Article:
Scottish sector explores opportunities in Chile
WITH salmon production in Chile reaching record levels (according to aquaculture information management firm Aquabench) in the last few months, and the market strong, a small but representative Scottish delegation descended on the biennial Aqua Sur exhibition, held in Puerto Montt in October.
Salmon farming in Chile generates a reported 35,000 direct jobs and 40,000 indirect jobs in the Los Lagos region alone and there are significant opportunities for enterprising overseas suppliers.
Taking advantage of these was Dundee based Ace Aquatec, which had its own stand at the show for the first time (see Containment, page 44), while OTAQ and the Institute of Aquaculture were represented on the UK’s GREAT booth, set up by the British Chambers of Commerce and the embassy.
Also there from Scotland were delegates from Marine Scotland, Scottish Development International, the Scottish Aquaculture Innovation Centre (SAIC), and Scottish Enterprise.
Tasmyn Ewart, of Scottish Enterprise, which supported Ace Aquatec’s presence at the show, said Chile – and South America – offer a huge opportunity for innovative Scottish companies through the aquaculture supply chain.
‘The event was a great opportunity for collaboration between universities, research institutions and Chilean counterparts,’ she told Fish Farmer.
The GREAT stand featured Swansea University and CEFAS, too, but was dominated by Scotland and promoted Scotland’s sustainable aquaculture sector.
The embassy pulled together a programme for the participants of the GREAT stand to go and visit a Marine Harvest site at Chiloe Island, and gain an overview of the aquaculture sector in the country.
And the British ambassador, Jamie Bowden, organised a series of technical talks led by the UK participants, and hosted a networking reception.
There were a number of talks by Chilean government and research institutions around the direction of the Chilean market, said Ewart, with the very clear message that they wanted to grow but must do so sustainably.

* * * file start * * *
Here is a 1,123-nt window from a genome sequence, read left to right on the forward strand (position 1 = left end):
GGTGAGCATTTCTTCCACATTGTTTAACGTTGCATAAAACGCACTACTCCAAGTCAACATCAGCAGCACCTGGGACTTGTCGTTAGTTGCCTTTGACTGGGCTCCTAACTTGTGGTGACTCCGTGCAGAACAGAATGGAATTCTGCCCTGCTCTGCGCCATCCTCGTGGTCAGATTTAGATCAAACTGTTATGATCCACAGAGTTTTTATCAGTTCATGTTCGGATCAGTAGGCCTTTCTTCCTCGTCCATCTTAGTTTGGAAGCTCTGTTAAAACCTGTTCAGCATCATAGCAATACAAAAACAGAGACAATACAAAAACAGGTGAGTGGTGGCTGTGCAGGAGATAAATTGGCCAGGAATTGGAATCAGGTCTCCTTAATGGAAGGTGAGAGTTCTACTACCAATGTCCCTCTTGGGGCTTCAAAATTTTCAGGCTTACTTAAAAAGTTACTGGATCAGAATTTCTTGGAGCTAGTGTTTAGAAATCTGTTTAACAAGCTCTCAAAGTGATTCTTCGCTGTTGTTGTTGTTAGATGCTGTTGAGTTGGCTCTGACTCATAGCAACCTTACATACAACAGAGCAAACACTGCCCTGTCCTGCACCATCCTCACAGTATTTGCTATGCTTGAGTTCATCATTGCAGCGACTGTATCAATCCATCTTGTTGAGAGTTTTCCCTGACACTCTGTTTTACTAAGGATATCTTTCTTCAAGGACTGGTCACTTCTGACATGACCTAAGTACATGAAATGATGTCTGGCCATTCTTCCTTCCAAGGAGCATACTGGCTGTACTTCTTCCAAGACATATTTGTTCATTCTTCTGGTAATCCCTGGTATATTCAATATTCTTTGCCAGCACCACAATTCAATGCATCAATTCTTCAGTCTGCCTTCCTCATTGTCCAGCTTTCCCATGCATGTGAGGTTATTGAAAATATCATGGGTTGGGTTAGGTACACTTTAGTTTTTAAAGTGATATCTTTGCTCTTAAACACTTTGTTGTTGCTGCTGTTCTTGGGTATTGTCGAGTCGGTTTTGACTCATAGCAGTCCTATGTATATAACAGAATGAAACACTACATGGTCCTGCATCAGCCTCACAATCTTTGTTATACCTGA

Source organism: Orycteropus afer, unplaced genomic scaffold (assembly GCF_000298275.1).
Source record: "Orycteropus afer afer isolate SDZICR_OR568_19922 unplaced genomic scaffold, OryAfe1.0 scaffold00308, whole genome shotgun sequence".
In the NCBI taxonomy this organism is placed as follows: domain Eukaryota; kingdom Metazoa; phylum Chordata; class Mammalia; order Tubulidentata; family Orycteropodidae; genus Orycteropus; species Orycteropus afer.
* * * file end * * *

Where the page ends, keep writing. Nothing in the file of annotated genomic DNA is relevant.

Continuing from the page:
SAIC’s senior innovation manager Don Fowler said he was there to assess the market opportunity for Scottish/UK supply chain businesses in Chilean aquaculture, and to seek collaborative opportunities for Scottish aquaculture.
‘They are still in recovery and adapting to new regulations on biomass and stocking, and going through a site re-location exercise,’ said Fowler.
‘But with the right synergies between the regulators and companies and communities, the future looks optimistic.The challenges remain, which are opportunities – sea lice, algal blooms, emerging diseases and predation control.’
He said he had good discussions with Intesal (the Instituto Tecnológico del Salmón), which may lead to joint Scotland/Chile projects.
And he visited the Marine Harvest site as part of the UK delegation, and alongside the Canadian delegation.
This, he said, was very interesting, with 5,000 tonnes biomass and 6,000 tonnes consent.
‘The Chilean market is large, three times as big as Scotland’s, and there is real opportunity for supply chain companies from the UK and Scotland.’
Above: Marine Scotland’s Alasdair Mitchell and Mike Palmer; SAIC’s Don Fowler and the Institute of Aquaculture’s James Dick visiting a Marine Harvest site in Chile
Making the most of these opportunities will require an innovation mindset with innovative products, uency in the language, cultural understanding and local market presence. He also noted a strong presence from Canadian and Danish companies at Aqua Sur.
Following the enthusiasm of this year’s Scottish mission, there has been talk of a Scottish stand at the 2020 exhibition, along the lines of the
With the right synergies between the regulators and companies and communities, the future looks c’” optimisti